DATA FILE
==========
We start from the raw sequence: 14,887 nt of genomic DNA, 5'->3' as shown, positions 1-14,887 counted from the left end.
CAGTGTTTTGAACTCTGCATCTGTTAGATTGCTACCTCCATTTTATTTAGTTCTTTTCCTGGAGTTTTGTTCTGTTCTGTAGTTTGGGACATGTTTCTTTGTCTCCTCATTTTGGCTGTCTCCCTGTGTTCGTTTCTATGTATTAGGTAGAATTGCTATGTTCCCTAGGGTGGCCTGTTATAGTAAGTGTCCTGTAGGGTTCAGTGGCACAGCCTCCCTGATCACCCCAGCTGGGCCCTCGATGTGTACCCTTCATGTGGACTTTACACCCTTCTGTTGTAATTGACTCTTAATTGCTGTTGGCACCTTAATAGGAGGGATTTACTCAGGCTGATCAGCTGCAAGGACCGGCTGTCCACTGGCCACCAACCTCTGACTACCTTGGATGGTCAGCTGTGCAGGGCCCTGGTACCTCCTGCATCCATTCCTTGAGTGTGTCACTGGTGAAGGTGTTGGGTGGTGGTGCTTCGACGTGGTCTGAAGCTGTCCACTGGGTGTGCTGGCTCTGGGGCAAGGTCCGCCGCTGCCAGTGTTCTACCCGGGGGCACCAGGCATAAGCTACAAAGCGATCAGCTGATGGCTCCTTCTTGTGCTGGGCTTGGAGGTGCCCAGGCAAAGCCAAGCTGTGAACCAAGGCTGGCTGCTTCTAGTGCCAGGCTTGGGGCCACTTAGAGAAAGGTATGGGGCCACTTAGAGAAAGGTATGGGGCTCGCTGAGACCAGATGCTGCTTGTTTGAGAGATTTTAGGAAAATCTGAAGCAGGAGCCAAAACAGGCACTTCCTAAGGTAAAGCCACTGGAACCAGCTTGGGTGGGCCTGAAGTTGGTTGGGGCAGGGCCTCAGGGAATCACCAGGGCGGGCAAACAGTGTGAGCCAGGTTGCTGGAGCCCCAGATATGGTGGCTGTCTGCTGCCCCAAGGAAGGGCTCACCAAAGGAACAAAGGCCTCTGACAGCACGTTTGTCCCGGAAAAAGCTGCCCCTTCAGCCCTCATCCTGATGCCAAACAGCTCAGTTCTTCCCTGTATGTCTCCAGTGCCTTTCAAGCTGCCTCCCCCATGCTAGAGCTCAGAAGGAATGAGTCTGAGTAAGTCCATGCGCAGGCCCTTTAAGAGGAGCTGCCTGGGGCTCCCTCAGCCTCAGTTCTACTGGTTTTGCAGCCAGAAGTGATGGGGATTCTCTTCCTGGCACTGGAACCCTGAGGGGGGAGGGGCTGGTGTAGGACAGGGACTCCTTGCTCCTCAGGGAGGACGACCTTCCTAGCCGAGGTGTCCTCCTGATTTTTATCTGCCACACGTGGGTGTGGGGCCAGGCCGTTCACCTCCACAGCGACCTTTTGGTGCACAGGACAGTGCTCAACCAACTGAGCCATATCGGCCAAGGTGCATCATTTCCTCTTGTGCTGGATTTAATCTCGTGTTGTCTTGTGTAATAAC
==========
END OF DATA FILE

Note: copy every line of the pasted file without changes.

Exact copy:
We start from the raw sequence: 14,887 nt of genomic DNA, 5'->3' as shown, positions 1-14,887 counted from the left end.
CAGTGTTTTGAACTCTGCATCTGTTAGATTGCTACCTCCATTTTATTTAGTTCTTTTCCTGGAGTTTTGTTCTGTTCTGTAGTTTGGGACATGTTTCTTTGTCTCCTCATTTTGGCTGTCTCCCTGTGTTCGTTTCTATGTATTAGGTAGAATTGCTATGTTCCCTAGGGTGGCCTGTTATAGTAAGTGTCCTGTAGGGTTCAGTGGCACAGCCTCCCTGATCACCCCAGCTGGGCCCTCGATGTGTACCCTTCATGTGGACTTTACACCCTTCTGTTGTAATTGACTCTTAATTGCTGTTGGCACCTTAATAGGAGGGATTTACTCAGGCTGATCAGCTGCAAGGACCGGCTGTCCACTGGCCACCAACCTCTGACTACCTTGGATGGTCAGCTGTGCAGGGCCCTGGTACCTCCTGCATCCATTCCTTGAGTGTGTCACTGGTGAAGGTGTTGGGTGGTGGTGCTTCGACGTGGTCTGAAGCTGTCCACTGGGTGTGCTGGCTCTGGGGCAAGGTCCGCCGCTGCCAGTGTTCTACCCGGGGGCACCAGGCATAAGCTACAAAGCGATCAGCTGATGGCTCCTTCTTGTGCTGGGCTTGGAGGTGCCCAGGCAAAGCCAAGCTGTGAACCAAGGCTGGCTGCTTCTAGTGCCAGGCTTGGGGCCACTTAGAGAAAGGTATGGGGCCACTTAGAGAAAGGTATGGGGCTCGCTGAGACCAGATGCTGCTTGTTTGAGAGATTTTAGGAAAATCTGAAGCAGGAGCCAAAACAGGCACTTCCTAAGGTAAAGCCACTGGAACCAGCTTGGGTGGGCCTGAAGTTGGTTGGGGCAGGGCCTCAGGGAATCACCAGGGCGGGCAAACAGTGTGAGCCAGGTTGCTGGAGCCCCAGATATGGTGGCTGTCTGCTGCCCCAAGGAAGGGCTCACCAAAGGAACAAAGGCCTCTGACAGCACGTTTGTCCCGGAAAAAGCTGCCCCTTCAGCCCTCATCCTGATGCCAAACAGCTCAGTTCTTCCCTGTATGTCTCCAGTGCCTTTCAAGCTGCCTCCCCCATGCTAGAGCTCAGAAGGAATGAGTCTGAGTAAGTCCATGCGCAGGCCCTTTAAGAGGAGCTGCCTGGGGCTCCCTCAGCCTCAGTTCTACTGGTTTTGCAGCCAGAAGTGATGGGGATTCTCTTCCTGGCACTGGAACCCTGAGGGGGGAGGGGCTGGTGTAGGACAGGGACTCCTTGCTCCTCAGGGAGGACGACCTTCCTAGCCGAGGTGTCCTCCTGATTTTTATCTGCCACACGTGGGTGTGGGGCCAGGCCGTTCACCTCCACAGCGACCTTTTGGTGCACAGGACAGTGCTCAACCAACTGAGCCATATCGGCCAAGGTGCATCATTTCCTCTTGTGCTGGATTTAATCTCGTGTTGTCTTGTGTAATAAC